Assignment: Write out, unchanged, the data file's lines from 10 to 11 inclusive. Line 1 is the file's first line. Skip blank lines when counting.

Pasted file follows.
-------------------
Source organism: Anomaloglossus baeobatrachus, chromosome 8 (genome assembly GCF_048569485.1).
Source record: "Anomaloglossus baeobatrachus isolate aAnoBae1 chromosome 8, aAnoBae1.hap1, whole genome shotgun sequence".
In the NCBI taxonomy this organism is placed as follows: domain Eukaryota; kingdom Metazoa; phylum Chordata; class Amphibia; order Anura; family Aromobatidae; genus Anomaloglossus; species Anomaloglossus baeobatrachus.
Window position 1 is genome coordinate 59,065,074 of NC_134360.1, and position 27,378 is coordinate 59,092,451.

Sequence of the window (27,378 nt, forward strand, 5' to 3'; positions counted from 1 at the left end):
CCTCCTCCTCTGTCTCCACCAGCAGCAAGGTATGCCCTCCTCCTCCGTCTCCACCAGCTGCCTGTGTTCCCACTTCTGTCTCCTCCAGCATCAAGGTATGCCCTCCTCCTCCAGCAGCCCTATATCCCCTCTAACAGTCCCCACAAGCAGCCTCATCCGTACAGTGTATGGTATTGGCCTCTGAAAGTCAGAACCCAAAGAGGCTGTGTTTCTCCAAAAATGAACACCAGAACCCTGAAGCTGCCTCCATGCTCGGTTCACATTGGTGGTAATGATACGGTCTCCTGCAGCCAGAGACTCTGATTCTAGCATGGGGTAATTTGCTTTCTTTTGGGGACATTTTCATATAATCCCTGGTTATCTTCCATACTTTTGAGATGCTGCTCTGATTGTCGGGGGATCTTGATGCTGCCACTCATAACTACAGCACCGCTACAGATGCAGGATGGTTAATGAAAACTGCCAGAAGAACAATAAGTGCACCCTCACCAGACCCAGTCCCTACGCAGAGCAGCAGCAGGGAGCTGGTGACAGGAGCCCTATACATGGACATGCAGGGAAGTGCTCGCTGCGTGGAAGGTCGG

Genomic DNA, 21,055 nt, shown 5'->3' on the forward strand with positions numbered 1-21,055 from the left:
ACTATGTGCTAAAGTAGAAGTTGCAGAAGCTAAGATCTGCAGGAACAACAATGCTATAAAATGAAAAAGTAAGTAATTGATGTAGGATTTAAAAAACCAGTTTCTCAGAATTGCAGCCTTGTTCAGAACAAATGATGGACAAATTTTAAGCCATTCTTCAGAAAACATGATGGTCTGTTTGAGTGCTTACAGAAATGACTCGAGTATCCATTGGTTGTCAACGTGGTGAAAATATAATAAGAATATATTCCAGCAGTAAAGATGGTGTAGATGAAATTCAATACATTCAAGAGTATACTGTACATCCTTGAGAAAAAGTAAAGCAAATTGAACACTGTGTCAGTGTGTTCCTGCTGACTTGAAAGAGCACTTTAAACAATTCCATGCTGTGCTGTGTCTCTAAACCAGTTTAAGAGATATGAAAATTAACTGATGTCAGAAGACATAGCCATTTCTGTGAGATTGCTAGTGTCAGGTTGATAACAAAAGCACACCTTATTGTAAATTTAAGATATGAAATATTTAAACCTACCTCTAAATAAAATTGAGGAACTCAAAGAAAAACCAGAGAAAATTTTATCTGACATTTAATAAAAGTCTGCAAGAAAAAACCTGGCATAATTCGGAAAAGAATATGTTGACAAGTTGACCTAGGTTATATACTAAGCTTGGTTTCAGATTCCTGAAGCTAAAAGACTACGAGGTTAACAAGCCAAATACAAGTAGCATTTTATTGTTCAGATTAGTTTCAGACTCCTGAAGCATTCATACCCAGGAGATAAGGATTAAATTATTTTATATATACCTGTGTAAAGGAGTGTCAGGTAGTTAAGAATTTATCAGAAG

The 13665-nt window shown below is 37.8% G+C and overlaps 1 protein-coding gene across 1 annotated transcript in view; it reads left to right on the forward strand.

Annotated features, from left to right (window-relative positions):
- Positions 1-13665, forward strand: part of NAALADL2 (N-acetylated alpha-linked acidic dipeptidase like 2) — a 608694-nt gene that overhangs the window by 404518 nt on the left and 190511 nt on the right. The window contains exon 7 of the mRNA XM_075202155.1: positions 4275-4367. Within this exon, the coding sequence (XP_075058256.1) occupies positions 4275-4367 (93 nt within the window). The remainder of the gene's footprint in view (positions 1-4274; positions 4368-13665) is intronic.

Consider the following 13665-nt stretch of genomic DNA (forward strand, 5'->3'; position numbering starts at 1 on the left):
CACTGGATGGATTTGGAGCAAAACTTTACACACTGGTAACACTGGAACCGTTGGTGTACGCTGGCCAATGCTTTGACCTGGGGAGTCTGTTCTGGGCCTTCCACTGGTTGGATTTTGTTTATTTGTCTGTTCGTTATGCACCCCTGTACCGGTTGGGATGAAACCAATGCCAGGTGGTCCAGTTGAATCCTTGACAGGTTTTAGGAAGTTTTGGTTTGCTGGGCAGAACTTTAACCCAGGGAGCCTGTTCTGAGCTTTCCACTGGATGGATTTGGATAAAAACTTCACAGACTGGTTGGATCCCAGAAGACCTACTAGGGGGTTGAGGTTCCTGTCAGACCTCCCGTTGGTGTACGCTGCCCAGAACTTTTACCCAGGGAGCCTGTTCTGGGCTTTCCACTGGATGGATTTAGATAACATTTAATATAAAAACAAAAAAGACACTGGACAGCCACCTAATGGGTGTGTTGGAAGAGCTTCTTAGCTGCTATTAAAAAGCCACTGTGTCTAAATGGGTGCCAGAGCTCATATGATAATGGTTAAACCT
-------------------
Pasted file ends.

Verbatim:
Annotated features, from left to right (window-relative positions):
- Positions 1-13665, forward strand: part of NAALADL2 (N-acetylated alpha-linked acidic dipeptidase like 2) — a 608694-nt gene that overhangs the window by 404518 nt on the left and 190511 nt on the right. The window contains exon 7 of the mRNA XM_075202155.1: positions 4275-4367. Within this exon, the coding sequence (XP_075058256.1) occupies positions 4275-4367 (93 nt within the window). The remainder of the gene's footprint in view (positions 1-4274; positions 4368-13665) is intronic.